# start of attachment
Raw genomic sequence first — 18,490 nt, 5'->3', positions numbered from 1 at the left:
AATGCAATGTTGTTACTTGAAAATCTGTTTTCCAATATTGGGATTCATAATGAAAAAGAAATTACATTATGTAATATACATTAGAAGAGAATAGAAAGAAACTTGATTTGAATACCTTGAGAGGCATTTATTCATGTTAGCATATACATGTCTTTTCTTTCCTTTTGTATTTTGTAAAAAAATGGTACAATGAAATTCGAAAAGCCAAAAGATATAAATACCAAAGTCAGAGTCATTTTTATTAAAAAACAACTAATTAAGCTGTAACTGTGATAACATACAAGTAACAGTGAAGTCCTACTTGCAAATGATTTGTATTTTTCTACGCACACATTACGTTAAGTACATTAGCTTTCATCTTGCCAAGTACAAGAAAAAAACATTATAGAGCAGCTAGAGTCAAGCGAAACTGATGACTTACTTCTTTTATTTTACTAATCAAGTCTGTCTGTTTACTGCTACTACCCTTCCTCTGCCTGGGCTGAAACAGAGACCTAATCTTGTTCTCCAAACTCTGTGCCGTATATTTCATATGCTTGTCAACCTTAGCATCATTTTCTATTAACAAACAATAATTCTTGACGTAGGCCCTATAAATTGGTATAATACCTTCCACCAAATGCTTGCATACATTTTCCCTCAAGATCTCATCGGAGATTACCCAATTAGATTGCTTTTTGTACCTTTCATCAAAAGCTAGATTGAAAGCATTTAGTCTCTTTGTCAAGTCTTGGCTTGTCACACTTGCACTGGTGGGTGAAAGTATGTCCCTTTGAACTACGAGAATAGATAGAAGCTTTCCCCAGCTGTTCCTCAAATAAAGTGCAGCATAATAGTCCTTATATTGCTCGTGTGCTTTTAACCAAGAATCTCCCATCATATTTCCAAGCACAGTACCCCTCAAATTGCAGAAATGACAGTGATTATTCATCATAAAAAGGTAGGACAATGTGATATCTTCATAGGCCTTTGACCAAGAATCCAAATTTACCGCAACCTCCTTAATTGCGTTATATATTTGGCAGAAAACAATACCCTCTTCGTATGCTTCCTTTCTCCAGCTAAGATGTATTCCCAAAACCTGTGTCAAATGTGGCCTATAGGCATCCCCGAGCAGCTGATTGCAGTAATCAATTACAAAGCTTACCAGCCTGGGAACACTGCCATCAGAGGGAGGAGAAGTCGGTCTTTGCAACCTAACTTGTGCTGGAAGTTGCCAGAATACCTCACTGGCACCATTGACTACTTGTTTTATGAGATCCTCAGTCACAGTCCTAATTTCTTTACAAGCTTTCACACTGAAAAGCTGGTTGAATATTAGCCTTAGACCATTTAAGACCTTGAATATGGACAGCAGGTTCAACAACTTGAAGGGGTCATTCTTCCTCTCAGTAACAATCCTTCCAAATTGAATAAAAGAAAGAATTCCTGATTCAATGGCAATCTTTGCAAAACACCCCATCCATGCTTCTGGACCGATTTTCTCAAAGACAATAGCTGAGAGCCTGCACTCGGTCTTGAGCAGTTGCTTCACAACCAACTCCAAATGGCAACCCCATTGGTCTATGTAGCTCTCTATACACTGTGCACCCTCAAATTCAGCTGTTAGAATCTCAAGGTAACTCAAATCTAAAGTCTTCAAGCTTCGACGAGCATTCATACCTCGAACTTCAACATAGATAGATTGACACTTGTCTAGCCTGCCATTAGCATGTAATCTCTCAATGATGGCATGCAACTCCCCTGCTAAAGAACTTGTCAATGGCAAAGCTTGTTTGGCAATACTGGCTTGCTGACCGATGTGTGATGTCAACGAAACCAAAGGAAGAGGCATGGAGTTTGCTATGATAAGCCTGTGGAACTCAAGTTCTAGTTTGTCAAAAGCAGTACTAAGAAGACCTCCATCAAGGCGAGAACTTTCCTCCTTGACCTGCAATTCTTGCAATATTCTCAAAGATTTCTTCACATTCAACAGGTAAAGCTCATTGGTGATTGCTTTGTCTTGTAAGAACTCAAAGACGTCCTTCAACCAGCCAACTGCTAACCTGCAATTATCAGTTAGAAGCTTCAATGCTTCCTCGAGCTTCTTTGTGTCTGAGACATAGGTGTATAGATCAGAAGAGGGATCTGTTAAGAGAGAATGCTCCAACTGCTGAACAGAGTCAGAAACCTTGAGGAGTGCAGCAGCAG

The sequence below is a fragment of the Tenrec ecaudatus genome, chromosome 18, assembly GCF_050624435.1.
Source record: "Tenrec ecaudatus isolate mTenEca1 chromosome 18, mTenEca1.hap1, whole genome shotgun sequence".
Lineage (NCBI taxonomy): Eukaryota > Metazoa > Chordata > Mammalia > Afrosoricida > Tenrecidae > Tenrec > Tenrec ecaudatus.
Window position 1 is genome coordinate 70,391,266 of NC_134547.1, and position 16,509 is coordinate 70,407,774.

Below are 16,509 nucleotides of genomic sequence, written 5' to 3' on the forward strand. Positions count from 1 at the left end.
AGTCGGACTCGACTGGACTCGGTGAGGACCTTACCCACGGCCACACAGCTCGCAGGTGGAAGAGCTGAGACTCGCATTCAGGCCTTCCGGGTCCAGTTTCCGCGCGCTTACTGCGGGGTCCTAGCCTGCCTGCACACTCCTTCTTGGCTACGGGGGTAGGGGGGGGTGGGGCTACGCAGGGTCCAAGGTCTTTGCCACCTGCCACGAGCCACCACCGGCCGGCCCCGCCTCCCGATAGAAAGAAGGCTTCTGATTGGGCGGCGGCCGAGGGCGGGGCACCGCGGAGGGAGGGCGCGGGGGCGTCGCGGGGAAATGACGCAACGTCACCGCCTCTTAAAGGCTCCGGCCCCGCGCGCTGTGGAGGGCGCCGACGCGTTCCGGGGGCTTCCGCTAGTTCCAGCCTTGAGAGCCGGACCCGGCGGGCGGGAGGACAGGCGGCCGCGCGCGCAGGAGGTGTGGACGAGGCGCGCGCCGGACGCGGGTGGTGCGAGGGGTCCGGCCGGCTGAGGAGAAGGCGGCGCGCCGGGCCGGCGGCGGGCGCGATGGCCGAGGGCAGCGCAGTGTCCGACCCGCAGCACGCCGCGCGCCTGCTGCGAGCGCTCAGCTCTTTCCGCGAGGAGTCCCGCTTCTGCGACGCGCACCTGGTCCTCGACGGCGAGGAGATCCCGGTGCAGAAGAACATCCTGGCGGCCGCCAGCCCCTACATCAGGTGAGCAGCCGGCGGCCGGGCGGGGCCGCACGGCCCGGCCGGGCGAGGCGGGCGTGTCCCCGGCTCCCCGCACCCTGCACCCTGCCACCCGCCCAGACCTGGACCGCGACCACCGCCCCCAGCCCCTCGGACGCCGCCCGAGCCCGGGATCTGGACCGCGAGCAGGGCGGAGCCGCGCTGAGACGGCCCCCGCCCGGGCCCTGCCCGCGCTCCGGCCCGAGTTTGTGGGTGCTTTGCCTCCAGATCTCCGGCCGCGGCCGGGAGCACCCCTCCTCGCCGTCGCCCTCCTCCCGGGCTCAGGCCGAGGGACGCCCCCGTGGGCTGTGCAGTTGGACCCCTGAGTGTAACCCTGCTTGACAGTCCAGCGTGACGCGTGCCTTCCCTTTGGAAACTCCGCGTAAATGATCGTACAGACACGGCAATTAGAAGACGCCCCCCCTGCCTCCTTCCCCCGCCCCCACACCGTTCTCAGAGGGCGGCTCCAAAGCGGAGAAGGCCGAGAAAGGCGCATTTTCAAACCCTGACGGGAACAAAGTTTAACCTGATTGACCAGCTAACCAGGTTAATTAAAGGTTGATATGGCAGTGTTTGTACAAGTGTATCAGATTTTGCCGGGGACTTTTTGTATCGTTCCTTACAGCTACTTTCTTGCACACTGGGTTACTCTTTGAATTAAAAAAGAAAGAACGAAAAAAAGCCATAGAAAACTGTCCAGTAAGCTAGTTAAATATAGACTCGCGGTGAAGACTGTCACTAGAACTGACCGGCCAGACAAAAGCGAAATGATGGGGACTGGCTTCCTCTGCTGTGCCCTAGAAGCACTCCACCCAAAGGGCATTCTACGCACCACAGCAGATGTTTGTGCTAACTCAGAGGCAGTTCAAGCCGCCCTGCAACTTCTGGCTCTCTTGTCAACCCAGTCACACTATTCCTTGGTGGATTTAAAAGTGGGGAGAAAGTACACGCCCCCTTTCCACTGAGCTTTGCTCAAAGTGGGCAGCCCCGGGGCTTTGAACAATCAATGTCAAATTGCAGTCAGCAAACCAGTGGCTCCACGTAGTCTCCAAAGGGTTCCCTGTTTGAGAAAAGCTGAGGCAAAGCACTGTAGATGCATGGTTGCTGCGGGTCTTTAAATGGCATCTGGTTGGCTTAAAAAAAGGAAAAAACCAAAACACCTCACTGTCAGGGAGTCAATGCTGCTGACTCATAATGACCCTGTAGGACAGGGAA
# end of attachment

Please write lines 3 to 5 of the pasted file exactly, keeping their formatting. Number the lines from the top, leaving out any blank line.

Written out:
The sequence below is a fragment of the Tenrec ecaudatus genome, chromosome 18, assembly GCF_050624435.1.
Source record: "Tenrec ecaudatus isolate mTenEca1 chromosome 18, mTenEca1.hap1, whole genome shotgun sequence".
Lineage (NCBI taxonomy): Eukaryota > Metazoa > Chordata > Mammalia > Afrosoricida > Tenrecidae > Tenrec > Tenrec ecaudatus.